archives

WS Ranch Archives

Papers from the WS Ranch Excavation

The WS Ranch Project encompasses the work of the University of Texas Archaeological Field School in west-central New Mexico between 1977 and 1994. Participants got hands-on experience learning the principles of archaeological excavation while working on a site left behind by people from the Mogollon culture. This work resulted in a significant number of artifacts and scientific documentation that have never been available to the public. The Denver Museum of Nature & Science acquired the collection in 2017. Archivists, archaeologists, and collections managers are actively processing the papers and photos; we hope to finish that work in late 2019 or early 2020. The artifacts will arrive in Denver in 2021.

Staff

Sam Schiller, MLIS

Archivist and Collections Data Manager

René O’Connell, MS

Image Archivist


WS Ranch Project Background

The WS Ranch Project encompasses nearly 20 years of archaeological excavation and survey in the Gila National Forest and surrounding areas in west-central New Mexico. Excavations occurred mainly at the WS Ranch site but also included work at nine other locations.

Surveys and test excavation began at the WS Ranch site in 1977 under the guidance of James A. Neely, PhD. Shortly thereafter, surveys and test excavations began at the nearby WS-17 (or HO-Bar) site. Similar test excavations occurred at the WS-5 and WS-41 sites (also known as the McKeen Ranch Site), Eva Faust Site, Devil’s Park, Apache Creek Pueblo, O Block Cave, and the Squirrel Springs Site. Several of these sites—including the WS Ranch site, Eva Faust site, and the McKeen site—are partially located on private land. Volunteers from Earthwatch also participated during the field seasons. The archives contain field research reports, scholarly research, student reports, theses, and dissertations, and other materials.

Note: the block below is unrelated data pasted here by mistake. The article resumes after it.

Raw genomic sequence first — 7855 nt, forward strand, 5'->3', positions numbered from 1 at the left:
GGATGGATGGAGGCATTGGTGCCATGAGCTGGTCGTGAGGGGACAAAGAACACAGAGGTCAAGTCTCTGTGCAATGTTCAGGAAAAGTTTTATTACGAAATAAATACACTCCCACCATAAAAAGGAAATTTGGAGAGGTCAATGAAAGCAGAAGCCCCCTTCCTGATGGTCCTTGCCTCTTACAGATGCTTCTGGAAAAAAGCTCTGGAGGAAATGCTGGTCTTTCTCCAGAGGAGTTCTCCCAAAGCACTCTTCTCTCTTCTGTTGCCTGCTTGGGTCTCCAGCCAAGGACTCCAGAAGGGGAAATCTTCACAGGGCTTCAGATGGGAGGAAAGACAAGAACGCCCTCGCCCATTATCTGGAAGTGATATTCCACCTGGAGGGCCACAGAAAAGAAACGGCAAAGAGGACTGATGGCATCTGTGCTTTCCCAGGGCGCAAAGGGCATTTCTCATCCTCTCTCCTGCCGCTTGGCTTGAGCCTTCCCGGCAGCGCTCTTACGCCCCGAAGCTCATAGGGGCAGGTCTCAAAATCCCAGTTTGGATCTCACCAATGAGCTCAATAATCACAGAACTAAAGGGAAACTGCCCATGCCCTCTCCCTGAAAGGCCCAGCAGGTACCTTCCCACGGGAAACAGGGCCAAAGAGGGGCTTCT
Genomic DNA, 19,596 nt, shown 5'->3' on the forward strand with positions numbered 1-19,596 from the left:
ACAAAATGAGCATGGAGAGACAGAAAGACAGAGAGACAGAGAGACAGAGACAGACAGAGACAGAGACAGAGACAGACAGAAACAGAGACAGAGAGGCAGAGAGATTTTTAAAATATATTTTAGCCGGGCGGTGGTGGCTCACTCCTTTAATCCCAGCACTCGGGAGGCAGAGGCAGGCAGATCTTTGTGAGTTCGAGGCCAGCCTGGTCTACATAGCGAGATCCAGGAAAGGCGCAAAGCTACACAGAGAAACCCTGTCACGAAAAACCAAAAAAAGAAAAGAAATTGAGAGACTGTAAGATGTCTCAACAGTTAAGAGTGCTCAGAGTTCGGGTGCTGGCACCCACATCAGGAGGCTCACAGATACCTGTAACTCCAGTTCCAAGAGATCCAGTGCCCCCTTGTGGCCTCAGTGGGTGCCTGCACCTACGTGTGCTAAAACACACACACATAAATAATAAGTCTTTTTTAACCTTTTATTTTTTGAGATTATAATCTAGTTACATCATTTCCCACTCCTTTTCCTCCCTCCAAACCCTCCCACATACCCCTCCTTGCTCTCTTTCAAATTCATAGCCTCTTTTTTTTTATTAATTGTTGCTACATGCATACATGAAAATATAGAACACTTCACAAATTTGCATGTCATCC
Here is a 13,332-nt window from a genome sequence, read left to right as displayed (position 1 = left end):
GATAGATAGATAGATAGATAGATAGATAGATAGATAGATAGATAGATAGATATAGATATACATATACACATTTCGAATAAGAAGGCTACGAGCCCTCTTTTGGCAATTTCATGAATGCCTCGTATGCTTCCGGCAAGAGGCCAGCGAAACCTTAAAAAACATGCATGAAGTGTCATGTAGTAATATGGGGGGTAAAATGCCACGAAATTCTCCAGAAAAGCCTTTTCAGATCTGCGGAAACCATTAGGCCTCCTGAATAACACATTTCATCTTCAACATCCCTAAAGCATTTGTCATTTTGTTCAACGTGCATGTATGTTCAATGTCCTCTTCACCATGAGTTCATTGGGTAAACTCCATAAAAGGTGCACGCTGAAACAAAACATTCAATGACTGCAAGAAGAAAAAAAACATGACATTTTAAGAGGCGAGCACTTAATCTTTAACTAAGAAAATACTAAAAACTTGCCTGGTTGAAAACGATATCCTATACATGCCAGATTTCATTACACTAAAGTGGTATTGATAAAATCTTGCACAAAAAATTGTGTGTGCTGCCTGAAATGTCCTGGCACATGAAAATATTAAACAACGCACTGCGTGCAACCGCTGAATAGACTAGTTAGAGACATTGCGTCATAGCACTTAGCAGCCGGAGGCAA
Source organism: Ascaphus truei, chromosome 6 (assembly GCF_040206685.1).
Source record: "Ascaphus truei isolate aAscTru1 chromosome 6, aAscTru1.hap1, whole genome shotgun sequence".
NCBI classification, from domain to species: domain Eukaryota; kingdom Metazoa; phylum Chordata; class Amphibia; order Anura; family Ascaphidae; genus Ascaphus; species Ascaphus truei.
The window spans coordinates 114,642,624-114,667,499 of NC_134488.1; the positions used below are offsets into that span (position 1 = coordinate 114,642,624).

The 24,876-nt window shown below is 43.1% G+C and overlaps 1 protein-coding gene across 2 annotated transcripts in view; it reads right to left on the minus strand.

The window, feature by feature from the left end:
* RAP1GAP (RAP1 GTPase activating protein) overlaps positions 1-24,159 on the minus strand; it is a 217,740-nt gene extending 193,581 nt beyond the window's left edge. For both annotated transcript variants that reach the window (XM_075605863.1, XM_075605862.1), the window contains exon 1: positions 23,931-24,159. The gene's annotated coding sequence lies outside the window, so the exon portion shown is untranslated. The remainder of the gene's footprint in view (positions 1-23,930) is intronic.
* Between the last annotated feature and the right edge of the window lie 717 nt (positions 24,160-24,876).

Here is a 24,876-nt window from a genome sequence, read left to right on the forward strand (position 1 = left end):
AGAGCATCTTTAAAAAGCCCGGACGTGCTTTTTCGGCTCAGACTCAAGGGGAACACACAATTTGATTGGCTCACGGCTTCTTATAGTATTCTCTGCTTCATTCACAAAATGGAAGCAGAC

Processing Notes

The archival papers of the project were transferred to the Denver Museum of Nature & Science in December 2017; we began processing the papers shortly thereafter. We began by conducting a survey and inventory of the materials, which measured in excess of 70 linear feet. Minimal culling was done—items removed include blank forms, duplicate and irrelevant materials, and non-annotated maps.

We are currently in the process of cataloging this massive collection. We are organizing the papers chronologically by each subsite name within the project, followed by additional surveying work performed on and around the site. Once complete, this collection of papers will support the work of our colleagues in the Anthropology Department, whose job will be to catalog the thousands of artifacts excavated from the site over the two decades that the field school was active.

Interns and Volunteers

Many thanks are due to anthropology graduate student Kathleen Jacobs, who has dedicated many hours to this project over the past several months. Jacobs was instrumental in helping us appraise, evaluate, organize, and catalog the WS Ranch papers. She has been the heart and soul of the project, and her expertise has been invaluable. We would also like to thank volunteers Pat Martin and Daren Fischer, who have contributed their time and efforts to this project as well.

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